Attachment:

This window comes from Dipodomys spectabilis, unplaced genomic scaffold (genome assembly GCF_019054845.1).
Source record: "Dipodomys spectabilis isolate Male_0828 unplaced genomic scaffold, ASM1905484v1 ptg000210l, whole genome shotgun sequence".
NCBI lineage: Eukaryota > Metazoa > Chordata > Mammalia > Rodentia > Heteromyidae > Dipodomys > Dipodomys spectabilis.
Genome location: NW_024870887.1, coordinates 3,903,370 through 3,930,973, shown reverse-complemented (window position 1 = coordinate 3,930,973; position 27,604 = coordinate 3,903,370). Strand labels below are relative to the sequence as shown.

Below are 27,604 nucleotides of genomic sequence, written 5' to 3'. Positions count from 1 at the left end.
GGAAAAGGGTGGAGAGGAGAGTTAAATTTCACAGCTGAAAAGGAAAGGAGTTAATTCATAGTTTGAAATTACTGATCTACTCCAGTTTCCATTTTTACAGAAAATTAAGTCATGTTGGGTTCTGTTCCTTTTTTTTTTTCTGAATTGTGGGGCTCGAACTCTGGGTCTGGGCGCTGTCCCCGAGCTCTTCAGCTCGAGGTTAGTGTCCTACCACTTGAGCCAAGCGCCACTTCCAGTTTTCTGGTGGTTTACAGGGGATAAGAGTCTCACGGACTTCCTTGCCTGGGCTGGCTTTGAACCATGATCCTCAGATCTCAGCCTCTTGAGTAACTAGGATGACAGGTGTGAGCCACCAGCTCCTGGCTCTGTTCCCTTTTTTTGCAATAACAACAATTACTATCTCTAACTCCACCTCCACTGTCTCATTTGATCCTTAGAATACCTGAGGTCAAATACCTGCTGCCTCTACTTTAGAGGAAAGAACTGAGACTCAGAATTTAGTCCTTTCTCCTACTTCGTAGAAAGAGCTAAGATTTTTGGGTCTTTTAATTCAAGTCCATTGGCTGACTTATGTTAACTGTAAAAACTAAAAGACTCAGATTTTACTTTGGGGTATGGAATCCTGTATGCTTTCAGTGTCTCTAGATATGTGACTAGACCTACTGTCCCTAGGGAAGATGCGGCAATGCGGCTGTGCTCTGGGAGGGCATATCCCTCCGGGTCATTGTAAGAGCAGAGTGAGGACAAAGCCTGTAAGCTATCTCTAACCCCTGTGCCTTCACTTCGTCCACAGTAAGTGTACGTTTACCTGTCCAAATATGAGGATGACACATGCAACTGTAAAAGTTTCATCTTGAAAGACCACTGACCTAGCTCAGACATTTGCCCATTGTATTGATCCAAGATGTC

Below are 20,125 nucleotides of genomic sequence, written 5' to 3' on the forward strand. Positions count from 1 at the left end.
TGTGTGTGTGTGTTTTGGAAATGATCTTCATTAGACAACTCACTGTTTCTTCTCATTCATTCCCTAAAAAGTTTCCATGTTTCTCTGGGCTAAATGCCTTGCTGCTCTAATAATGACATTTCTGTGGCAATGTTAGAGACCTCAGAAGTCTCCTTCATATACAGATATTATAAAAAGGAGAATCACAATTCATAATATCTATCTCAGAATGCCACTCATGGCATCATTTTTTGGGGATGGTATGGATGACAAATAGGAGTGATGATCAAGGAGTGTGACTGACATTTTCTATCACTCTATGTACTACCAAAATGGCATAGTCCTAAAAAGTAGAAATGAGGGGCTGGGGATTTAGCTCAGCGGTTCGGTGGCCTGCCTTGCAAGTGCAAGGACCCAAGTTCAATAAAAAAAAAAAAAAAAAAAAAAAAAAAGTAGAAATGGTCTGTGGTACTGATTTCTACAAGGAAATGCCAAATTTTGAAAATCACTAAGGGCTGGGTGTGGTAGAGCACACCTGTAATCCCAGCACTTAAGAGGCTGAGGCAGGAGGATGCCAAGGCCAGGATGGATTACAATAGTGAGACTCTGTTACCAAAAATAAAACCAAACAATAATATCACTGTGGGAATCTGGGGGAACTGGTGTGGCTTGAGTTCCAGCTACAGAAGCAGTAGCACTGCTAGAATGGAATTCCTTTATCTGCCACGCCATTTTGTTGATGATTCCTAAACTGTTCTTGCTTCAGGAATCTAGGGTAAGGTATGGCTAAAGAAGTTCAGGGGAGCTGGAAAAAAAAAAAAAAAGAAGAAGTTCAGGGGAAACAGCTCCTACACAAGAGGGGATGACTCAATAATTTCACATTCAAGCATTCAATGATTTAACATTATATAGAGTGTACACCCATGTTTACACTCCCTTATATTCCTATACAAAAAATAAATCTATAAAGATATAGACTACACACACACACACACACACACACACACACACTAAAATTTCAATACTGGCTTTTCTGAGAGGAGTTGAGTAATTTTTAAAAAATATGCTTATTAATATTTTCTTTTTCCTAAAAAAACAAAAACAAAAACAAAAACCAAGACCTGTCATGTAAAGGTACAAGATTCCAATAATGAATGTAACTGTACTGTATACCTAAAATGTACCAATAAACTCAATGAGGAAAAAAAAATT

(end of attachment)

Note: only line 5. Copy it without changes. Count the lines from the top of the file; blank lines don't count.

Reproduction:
Below are 27,604 nucleotides of genomic sequence, written 5' to 3'. Positions count from 1 at the left end.